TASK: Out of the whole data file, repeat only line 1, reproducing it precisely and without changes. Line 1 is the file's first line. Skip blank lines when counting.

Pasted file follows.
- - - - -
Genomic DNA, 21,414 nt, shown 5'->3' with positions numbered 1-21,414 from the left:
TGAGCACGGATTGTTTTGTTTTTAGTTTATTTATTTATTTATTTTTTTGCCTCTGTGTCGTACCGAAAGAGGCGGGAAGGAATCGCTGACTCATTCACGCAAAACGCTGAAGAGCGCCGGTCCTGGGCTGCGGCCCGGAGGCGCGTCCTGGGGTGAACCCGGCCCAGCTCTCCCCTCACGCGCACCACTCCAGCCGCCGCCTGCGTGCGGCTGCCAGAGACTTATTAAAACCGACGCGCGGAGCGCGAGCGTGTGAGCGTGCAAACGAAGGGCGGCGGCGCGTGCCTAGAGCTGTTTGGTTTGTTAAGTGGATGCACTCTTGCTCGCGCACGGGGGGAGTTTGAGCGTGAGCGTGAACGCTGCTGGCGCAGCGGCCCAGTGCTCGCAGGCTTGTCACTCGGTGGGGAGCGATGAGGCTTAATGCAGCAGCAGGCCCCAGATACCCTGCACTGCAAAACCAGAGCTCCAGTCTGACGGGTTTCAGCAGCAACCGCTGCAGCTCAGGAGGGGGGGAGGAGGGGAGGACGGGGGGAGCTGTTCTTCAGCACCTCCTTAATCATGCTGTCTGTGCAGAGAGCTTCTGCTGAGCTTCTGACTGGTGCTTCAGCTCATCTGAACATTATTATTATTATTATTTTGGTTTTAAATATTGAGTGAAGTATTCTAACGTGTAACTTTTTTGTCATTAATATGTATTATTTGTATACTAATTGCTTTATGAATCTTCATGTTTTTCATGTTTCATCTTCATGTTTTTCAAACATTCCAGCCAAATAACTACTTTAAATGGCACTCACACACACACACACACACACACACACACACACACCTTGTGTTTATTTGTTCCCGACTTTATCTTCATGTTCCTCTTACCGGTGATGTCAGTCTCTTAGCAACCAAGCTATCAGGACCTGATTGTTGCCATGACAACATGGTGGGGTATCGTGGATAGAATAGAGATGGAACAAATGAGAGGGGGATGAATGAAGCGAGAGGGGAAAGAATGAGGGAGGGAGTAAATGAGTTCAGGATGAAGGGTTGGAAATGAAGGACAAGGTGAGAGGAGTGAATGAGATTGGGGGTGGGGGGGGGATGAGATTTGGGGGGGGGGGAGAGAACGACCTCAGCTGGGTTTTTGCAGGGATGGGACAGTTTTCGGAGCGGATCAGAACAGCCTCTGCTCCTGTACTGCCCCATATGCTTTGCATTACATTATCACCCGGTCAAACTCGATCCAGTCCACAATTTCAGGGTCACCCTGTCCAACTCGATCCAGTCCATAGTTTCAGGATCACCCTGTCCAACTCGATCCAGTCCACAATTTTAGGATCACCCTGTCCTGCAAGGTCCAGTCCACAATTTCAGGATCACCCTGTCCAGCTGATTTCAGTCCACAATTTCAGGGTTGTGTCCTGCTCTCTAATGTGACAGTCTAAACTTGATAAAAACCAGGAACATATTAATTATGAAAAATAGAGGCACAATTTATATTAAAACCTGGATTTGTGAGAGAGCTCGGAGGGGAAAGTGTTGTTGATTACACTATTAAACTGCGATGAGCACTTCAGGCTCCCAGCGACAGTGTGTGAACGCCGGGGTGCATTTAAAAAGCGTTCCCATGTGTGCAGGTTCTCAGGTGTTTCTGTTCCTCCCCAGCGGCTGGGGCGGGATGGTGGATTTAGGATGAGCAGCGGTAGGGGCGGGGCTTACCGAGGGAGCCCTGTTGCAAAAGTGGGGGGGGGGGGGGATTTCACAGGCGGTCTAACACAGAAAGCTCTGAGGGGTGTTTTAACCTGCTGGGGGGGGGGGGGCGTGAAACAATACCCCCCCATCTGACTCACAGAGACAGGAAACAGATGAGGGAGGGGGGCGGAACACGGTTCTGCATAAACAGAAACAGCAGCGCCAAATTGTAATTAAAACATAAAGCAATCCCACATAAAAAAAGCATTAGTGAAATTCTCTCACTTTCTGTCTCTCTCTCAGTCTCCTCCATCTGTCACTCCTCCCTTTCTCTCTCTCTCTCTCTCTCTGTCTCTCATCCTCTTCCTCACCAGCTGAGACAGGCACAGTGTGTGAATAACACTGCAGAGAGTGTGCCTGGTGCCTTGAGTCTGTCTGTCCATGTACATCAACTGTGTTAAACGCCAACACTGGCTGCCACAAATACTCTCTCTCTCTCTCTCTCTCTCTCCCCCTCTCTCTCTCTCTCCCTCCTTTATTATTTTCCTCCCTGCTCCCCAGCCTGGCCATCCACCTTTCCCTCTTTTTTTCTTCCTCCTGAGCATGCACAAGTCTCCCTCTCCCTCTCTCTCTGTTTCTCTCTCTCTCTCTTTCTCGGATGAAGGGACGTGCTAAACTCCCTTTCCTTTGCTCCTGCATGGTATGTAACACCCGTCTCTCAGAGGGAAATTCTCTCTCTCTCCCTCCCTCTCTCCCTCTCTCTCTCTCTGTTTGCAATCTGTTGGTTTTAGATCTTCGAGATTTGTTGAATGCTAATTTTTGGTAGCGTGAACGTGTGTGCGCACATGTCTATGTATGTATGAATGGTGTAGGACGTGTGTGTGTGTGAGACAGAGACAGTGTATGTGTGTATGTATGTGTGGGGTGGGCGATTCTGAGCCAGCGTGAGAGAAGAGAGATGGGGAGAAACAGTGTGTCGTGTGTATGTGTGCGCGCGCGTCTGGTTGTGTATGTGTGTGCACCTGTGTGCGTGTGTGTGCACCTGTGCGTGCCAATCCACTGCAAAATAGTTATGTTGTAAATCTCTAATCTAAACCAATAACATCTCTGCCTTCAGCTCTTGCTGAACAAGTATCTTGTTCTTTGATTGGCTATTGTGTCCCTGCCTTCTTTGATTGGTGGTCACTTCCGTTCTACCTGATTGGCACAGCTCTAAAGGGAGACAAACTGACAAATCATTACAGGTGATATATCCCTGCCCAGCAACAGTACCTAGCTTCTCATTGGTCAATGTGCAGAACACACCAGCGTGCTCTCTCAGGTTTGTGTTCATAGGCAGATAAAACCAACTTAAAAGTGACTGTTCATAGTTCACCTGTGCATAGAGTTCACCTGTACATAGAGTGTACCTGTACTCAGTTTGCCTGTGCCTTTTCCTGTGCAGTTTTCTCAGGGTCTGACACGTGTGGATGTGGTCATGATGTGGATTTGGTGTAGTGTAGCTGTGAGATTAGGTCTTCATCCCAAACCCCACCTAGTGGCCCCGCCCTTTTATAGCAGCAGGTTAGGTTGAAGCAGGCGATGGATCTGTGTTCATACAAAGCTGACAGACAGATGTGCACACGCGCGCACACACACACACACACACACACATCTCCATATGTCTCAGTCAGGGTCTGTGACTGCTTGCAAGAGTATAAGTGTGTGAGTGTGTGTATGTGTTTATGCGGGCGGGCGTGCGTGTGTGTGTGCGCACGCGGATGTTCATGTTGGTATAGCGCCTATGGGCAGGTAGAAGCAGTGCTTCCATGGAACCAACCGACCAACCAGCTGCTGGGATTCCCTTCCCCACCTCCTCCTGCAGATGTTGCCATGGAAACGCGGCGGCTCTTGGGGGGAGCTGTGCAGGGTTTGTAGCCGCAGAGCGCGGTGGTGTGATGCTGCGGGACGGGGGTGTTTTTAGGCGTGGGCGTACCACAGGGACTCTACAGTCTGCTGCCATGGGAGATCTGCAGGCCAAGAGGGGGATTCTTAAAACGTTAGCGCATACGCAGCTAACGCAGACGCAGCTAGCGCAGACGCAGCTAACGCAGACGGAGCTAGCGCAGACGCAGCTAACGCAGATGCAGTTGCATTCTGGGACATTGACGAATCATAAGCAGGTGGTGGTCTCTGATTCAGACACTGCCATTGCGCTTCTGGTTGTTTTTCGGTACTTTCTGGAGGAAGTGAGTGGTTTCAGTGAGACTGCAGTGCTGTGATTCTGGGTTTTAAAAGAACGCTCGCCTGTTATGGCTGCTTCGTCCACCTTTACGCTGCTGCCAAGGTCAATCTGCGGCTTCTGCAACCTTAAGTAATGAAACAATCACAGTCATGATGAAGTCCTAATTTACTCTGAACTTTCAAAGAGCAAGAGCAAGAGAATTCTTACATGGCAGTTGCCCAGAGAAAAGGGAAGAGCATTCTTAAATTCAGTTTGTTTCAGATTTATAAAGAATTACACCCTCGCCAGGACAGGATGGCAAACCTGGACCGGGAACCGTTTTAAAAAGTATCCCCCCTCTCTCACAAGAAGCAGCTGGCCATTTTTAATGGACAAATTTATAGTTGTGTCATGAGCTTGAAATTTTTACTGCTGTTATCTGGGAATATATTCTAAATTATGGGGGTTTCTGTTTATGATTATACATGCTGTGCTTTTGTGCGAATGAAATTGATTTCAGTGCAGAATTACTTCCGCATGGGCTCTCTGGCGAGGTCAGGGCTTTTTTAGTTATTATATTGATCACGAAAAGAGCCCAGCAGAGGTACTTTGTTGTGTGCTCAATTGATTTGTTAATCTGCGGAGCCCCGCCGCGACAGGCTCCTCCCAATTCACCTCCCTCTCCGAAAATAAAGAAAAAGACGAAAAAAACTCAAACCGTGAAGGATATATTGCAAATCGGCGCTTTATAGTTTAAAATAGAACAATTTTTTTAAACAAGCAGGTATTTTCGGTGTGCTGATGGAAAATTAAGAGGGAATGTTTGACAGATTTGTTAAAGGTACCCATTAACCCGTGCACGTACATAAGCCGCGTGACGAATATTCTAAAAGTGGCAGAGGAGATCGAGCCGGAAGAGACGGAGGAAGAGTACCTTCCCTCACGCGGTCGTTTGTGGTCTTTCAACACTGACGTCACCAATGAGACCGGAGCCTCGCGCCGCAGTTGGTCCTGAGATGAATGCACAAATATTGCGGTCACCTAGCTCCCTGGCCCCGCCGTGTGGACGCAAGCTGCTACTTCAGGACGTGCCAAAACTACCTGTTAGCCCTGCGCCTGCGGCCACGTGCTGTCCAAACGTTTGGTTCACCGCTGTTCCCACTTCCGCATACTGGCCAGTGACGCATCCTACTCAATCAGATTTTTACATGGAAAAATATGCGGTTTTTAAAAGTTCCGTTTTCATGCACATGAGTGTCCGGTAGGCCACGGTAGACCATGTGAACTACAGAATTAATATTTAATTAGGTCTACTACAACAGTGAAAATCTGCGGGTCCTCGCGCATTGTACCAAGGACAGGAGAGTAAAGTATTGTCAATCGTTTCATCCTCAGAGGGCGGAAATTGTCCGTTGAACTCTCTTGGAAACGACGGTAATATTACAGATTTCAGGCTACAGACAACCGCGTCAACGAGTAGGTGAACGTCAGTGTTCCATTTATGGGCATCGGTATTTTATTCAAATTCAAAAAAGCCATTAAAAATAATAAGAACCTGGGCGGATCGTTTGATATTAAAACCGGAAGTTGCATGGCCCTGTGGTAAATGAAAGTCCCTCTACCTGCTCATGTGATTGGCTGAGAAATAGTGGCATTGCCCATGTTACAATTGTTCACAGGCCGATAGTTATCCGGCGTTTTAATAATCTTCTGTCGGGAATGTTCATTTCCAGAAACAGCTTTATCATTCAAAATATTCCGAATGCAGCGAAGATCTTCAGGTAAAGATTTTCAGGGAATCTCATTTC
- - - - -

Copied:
Genomic DNA, 21,414 nt, shown 5'->3' with positions numbered 1-21,414 from the left: